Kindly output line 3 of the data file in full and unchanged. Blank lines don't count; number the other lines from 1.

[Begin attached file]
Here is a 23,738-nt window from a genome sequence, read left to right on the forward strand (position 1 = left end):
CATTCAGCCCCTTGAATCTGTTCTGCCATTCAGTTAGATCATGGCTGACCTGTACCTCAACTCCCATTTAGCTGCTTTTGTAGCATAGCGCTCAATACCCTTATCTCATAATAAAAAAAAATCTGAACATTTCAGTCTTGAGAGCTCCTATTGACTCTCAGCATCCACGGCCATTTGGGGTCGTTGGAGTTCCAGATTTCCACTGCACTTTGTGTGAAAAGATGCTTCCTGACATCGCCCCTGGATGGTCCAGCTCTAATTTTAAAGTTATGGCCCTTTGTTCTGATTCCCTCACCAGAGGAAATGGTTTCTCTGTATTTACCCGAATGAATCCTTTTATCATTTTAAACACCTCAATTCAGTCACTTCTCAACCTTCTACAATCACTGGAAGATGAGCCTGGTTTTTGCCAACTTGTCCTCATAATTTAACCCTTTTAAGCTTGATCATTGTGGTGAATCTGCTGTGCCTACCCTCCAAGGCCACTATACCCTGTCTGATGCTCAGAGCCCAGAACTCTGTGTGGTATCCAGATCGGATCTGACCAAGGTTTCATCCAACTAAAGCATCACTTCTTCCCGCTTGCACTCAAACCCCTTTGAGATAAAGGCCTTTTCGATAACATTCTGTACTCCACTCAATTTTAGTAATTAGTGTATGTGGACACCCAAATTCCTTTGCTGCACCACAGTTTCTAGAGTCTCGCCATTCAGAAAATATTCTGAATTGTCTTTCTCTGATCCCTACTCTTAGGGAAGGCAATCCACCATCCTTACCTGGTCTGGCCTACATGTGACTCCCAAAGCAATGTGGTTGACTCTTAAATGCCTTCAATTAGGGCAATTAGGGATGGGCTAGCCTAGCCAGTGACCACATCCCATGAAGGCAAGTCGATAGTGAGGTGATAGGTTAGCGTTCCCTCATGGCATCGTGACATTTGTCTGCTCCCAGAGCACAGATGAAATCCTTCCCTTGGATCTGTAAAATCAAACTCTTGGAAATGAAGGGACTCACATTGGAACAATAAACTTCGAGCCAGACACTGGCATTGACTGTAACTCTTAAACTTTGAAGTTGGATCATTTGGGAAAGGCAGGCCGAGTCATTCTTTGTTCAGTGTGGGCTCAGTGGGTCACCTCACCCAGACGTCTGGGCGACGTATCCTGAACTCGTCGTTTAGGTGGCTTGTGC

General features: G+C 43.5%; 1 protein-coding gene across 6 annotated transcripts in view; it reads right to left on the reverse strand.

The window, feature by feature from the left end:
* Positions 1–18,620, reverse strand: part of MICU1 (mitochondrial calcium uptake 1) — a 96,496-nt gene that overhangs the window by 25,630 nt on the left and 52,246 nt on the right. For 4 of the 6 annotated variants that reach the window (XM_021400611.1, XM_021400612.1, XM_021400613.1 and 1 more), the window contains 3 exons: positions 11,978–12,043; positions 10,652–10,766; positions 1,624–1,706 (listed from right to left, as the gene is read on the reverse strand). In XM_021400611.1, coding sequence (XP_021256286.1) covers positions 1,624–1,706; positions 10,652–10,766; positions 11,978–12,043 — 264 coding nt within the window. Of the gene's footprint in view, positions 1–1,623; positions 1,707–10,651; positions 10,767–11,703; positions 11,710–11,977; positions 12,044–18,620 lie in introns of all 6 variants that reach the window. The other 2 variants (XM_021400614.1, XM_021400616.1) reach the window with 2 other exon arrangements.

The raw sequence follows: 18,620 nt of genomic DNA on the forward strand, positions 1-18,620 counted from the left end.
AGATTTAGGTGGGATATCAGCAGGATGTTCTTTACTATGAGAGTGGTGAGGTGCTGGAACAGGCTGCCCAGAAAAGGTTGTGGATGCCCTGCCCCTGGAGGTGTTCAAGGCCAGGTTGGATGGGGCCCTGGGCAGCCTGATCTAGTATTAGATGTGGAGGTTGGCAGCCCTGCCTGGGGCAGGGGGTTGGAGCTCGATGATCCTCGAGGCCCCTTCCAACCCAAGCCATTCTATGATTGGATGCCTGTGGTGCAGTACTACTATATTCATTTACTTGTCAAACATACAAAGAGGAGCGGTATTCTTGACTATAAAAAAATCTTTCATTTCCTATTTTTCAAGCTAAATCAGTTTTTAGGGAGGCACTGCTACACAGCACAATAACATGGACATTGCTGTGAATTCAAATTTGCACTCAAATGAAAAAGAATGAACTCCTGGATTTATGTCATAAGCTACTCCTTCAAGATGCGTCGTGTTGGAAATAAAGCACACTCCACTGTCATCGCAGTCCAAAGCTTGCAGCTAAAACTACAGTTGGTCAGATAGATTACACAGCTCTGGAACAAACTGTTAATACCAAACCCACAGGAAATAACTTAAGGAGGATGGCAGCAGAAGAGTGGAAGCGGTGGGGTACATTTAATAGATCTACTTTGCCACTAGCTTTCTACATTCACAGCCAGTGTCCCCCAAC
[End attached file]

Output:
General features: G+C 43.5%; 1 protein-coding gene across 6 annotated transcripts in view; it reads right to left on the reverse strand.